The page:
Yes. We walked away after a survey spotted damp problems. It was all very fixable but having had damp work done in our previous house and the mess and the stour and the replastering and redcorating I didn't want to go through it again.
With those problems OP I would walk away. It always costs more than you think.
The problems with the roof are caused by an extension that was a bit out as such. It means that the roof has large humps that have appeared since it was done a few years ago. Means liable to tile slippage and will eventually need an entire new roof but not immediately. Chimney does need doing and is causing damp in the house. Crack is what concerns me the most and we need to pay for a drain survey. I'm just wondering whether to see if roof will mean they will shift on price before paying out another potential 200 for drain survey and 400 for structural engineer.
The house sold less than two years ago but the current owner did not have a survey and was a cash buyer. It is rented out.
Gut feeling is bad
Trust your gut feeling. We have walked away twice after bad surveys with no regrets. Even if the seller does move on price it wouldn't necessarily free up the cash to do the work, if you are buying with a mortgage it might reduce the size of your mortgage but not actually give you any extra money IYSWIM.
Yes. It was a survey on a very old, rural house. We had asked previously about the drainage and kept being told that there was a tank somewhere, but the vendor had a quote for connection to the mains of about £8k.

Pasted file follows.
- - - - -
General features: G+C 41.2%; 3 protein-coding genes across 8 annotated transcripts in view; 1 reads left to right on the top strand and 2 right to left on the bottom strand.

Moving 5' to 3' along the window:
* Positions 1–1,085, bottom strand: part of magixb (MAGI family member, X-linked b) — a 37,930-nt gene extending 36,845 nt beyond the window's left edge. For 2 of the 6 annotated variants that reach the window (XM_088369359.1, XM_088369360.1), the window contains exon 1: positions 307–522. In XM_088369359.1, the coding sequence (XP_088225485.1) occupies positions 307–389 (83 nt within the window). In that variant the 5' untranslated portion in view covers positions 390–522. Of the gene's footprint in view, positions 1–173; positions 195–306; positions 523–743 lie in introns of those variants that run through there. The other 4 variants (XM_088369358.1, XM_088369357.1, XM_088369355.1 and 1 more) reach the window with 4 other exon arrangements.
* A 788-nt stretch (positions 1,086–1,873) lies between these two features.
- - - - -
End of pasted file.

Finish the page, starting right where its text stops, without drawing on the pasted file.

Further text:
We asked the surveyor to pin him down on the tank location, and it transpired there wasn't one - the house drainage went straight into a river flowing through the garden. The survey tested this by flushing some loo paper down the loo and seeing where it came out.
The surveyor actually stopped the survey at that point and called us to ask us what to do, as he was going to have to put a valuation of £0 on the house because of the unlimited environmental damage liability issue. This was on a house not far short of seven figures.........
Yes we pulled out - our mortgage lender wouldn't lend us the money as the survey was so bad (roof bowing, subsistence) so we didn't have any choice.
Have done so twice.
Once when subsidence was going to be a potential issue (and lots of other problems.)
Second time was on the search results & discovered that lovely orchard the house backed on to had outline pp for 16 houses. (They have since been built).
It is what you have a survey for. OK, you've paid for the survey but it has probably saved you ££££.
If both you & DH are back to rightmove, it's obvious that your heart is not in this house.
Hope you find something even better asap.
Yes, pulled out of a house with subsidence. It hadn't been fixed and the owner was in dispute with the council and his insurance company so there was no way we were going neary any of it. They also would not budge on price. It has subsequently been bought by someone else at the price we refused so good for them.